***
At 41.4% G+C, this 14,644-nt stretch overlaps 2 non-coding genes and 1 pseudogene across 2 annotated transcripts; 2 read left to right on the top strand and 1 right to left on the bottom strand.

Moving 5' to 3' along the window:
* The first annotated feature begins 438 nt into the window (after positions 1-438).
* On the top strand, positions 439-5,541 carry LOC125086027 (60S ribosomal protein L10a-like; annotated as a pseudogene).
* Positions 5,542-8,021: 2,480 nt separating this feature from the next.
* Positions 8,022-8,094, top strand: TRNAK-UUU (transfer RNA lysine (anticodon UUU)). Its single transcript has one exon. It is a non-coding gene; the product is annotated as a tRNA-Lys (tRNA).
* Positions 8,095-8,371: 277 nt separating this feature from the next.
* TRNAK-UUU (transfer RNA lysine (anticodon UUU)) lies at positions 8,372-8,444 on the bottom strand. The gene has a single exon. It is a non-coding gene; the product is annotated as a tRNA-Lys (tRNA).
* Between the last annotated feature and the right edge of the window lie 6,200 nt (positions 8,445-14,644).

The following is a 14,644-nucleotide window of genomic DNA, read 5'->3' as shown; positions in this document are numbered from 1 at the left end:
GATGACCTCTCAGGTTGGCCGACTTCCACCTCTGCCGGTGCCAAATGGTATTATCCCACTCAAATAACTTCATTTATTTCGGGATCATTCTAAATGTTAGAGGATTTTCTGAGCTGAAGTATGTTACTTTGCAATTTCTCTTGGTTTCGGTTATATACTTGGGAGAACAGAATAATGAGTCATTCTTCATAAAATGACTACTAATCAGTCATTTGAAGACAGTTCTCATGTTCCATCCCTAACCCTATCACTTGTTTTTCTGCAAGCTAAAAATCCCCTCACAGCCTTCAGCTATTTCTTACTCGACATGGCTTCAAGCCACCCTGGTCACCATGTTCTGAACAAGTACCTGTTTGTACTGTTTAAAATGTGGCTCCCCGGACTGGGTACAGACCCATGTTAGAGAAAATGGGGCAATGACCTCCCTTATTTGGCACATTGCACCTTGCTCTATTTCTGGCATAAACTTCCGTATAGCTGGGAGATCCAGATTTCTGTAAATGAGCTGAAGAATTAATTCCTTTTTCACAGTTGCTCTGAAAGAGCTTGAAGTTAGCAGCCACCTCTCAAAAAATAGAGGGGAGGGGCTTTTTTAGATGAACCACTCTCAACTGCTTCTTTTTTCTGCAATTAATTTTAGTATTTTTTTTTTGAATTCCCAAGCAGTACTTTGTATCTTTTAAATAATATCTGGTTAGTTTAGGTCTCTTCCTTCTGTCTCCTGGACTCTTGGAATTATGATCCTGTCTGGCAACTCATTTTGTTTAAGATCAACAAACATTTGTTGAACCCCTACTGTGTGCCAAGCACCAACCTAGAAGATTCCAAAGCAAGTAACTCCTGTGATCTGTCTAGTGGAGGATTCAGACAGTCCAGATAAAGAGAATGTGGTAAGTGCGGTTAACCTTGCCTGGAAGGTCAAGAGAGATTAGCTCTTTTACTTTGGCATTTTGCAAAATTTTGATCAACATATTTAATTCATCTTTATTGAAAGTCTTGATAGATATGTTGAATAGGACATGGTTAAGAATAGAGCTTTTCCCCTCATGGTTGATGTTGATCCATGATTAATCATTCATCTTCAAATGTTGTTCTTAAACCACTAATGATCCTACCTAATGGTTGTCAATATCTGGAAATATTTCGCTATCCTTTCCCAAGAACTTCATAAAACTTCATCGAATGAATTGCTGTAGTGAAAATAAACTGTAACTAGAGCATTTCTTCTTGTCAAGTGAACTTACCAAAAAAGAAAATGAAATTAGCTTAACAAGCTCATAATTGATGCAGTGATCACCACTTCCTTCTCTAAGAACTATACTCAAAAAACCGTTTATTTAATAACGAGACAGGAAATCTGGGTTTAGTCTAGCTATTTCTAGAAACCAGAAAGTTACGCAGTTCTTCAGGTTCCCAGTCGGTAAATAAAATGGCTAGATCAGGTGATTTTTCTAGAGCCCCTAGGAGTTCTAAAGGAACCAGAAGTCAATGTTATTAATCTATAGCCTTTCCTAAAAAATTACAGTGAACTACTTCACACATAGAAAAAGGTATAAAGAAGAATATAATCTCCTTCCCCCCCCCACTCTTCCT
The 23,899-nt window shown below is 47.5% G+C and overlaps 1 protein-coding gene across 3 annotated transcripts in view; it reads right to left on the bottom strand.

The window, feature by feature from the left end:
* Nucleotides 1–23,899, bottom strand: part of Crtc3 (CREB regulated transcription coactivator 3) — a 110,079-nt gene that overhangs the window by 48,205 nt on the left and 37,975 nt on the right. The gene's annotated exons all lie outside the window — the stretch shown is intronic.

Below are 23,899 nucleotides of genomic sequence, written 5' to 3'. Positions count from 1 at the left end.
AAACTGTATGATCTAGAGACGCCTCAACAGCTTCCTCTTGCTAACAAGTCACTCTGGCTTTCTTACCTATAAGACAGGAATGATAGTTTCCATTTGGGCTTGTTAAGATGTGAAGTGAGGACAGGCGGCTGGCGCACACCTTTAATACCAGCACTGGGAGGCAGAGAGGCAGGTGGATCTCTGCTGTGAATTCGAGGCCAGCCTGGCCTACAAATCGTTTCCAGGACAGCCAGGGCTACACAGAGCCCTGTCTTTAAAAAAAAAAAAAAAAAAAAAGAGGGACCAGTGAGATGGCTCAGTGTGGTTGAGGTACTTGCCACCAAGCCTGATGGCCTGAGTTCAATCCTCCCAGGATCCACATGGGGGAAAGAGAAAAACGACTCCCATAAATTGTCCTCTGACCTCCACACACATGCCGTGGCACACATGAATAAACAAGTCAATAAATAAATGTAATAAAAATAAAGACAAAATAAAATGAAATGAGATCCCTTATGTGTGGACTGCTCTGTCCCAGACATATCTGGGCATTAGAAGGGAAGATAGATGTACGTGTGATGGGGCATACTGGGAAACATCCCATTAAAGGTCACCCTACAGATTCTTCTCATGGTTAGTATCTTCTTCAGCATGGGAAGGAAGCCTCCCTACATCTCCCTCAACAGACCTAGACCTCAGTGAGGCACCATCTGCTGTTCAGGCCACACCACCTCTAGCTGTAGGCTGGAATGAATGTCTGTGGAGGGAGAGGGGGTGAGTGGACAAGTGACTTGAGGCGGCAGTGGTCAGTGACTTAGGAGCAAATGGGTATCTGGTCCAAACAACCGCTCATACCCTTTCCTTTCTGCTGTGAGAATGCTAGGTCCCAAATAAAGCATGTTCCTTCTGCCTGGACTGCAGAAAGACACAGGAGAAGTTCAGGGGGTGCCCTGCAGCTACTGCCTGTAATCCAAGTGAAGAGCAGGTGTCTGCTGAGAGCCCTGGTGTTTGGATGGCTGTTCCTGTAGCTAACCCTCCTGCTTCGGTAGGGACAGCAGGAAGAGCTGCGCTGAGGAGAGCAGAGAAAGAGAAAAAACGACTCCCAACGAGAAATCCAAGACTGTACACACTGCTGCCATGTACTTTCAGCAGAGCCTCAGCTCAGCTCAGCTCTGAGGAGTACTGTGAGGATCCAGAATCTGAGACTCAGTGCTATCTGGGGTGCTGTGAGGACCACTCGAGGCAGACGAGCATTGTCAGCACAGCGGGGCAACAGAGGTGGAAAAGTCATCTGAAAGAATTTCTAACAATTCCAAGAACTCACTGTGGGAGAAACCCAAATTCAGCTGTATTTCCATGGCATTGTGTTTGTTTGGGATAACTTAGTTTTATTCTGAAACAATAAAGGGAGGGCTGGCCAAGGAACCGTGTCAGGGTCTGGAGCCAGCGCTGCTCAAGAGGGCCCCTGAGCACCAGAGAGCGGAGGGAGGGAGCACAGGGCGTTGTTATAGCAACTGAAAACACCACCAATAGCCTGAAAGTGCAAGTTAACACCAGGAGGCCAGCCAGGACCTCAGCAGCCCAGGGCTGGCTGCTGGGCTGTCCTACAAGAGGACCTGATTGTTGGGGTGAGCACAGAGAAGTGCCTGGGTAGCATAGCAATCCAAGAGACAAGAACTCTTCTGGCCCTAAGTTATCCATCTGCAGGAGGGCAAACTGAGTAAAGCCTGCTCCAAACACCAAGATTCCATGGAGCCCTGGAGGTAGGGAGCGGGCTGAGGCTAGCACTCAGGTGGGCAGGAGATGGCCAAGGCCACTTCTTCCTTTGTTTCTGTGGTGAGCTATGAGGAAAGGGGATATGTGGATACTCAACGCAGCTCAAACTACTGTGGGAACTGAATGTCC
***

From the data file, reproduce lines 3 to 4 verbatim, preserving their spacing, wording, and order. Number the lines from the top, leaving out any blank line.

* The first annotated feature begins 438 nt into the window (after positions 1-438).
* On the top strand, positions 439-5,541 carry LOC125086027 (60S ribosomal protein L10a-like; annotated as a pseudogene).